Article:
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Sub-contractors’ errors – who is responsible?

Text Box: John Cox and Peter Speller comment on the recent civil case on the 1996 explosion at Albright & Wilson’s Avonmouth plant

On 3rd October 1996, a tanker containing a 25% solution of sodium chlorite arrived at the Avonmouth works of Albright & Wilson (A&W). After admission at the weighbridge it was checked by a chemist and directed to the epichlorohydrin storage area.

Soon after, a series of explosions destroyed the storage tank and the road tanker and started a fire, which persisted for an hour. The fire generated a 100m black plume of smoke containing hydrogen chloride, which drifted across the Severn estuary closing local motorways and rail services.

The events that led to the explosion are not in dispute.

In September, A&W purchased sodium chlorite solution from Berk Limited who, for their part, sourced from Caffaro in Italy, who engaged Huktra NV, a Belgian haulage company. Caffaro loaded the consignment into a Huktra ‘swap body’ tanker numbered HUKU 302012-8 and labelled appropriately for chlorite solution. It travelled by truck, train and ferry to Purfleet with its supporting documentation in its document tube (fixed to the swap body).

About the same time, A&W had placed a blanket order for four consignments of epichlorohydrin from Biachem Limited.  Biachem sourced the material from Spolek in the Czech republic and also engaged Huktra.

Spolek loaded two Huktra tankers for the journey to Avonmouth – the first being numbered HUKU 302041-0 and correctly labelled and documented (for epichlorohydrin).

Huktra sub-contracted the delivery of both materials from Purfleet to Avonmouth to Stevens Transport, who collected the tankers for the final leg.  Normally the instructions to the driver are clear from the documents kept in the ‘document tube’ attached with the tanker.  However, during this journey Biachem had faxed a ‘delivery note’ to Huktra for presentation at Avonmouth with the epichlorohydrin delivery.  This delivery note initiated the chain of events that culminated in the explosion.

Huktra, unfortunately, misinterpreted Biachem’s wishes and faxed instructions to Stevens to replace all original documents with this new delivery note.  Whilst this on its own should not have caused a problem, they also, in error, wrote HUKU 302012-8 (the number for the Berk delivery) on the new delivery note.

Following these instructions, the Stevens driver collected tanker HUKU 302012-8 and, on arrival at Avonmouth, presented the Biachem delivery note (for epichlorohydrin).  This was accepted at face value and A&W’s written procedures did not include any checks that could have revealed the documentation error.  The first warning of the situation was a ‘phone call from Huktra who had just discovered their mistake – but by then, off-loading was well under way(1).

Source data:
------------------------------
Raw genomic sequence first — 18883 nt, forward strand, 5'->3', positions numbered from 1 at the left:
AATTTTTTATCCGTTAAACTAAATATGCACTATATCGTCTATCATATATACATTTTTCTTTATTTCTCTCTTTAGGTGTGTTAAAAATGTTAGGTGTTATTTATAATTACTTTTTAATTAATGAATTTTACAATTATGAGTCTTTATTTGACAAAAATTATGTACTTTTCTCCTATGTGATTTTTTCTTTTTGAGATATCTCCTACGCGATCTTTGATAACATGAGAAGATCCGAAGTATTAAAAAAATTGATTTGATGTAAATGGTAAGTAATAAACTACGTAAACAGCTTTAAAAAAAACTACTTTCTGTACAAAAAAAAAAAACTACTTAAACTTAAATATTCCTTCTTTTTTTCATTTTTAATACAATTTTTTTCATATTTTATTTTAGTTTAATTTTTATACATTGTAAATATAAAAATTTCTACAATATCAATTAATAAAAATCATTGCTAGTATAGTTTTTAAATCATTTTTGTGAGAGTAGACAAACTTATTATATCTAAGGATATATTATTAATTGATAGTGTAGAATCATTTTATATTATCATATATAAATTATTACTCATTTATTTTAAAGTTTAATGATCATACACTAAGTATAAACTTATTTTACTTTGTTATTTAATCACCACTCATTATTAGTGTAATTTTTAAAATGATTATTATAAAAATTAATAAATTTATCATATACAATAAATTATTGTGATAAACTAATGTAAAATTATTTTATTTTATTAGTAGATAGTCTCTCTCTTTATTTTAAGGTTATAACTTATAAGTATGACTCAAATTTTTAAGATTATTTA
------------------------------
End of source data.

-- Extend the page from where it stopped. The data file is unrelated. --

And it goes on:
criminal prosecution

Following the explosion, the Health & Safety Executive sought to prosecute A&W, Huktra and Biachem under the Health & Safety at Work Act.  A&W and Huktra both pleaded guilty.  His Honour Judge Bursell QC rejected the prosecution’s submission (against Biachem), accepting that Biachem were not responsible for the documentation error(2).

Text Box: R v Associated Octel Ltd
R v Associated Octel Ltd (1996) arose from an incident in 1990. An employee of a subcontractor at Octel’s Ellesmere Port premises caused a fire whilst repairing the lining of a resin tank. At issue was whether Octel were in a position to “control” how the work of their subcontractor was conducted. The Lords of Appeal ruled that “the employer must take reasonable practical steps to avoid risk to the contractors’ servants which arise … from the inadequacy of the arrangements which the employer make with the contractors for how they will do the work.” The judgement made Octel liable for the actions of their subcontractor even though, on this occasion, they were unaware that the practices being conducted by their sub-contractor differed from the authorised method statement.
This was a significant judgement. It allayed fears from R v Associated Octel Co Ltd(3) that companies had become automatically liable for the actions of their sub-contractors.    It “showed a reluctance to take Octel further than was intended by holding an employer responsible for the acts of independent contractors regardless of the nature of those activities”(4) (Claire McNamara, Hazardous Substances, June 1999) - welcome news for those who feared that Octel made companies responsible for events wholly outside their control.

safety issues

The HSE, subsequently, has focused on what a receiver should do to prevent a similar occurrence.  This accords with the views of safety professionals(5), as reported in tce in November and December 1996.  The HSE identified the following as key lessons to be learned and examined when considering receipt of materials from road tankers:

Failings in Technical Measures (from the HSE Case Study notes(6))

  No preventative measures were in place to safeguard against the addition of a material, reactive with the substance in the storage tank (in this case epichlorohydrin).

  The documentation carried with the driver was not checked against the original quality documentation (e.g. for tank number) and the hazard markings on the tanker were not checked.

These highlight the fact that, in addition to forming part of quality and commercial systems, the procedures for identification of material delivered in road tankers and ensuring its unloading into the correct storage tank form part of a safety system which should be examined with the same degree of rigour as any other.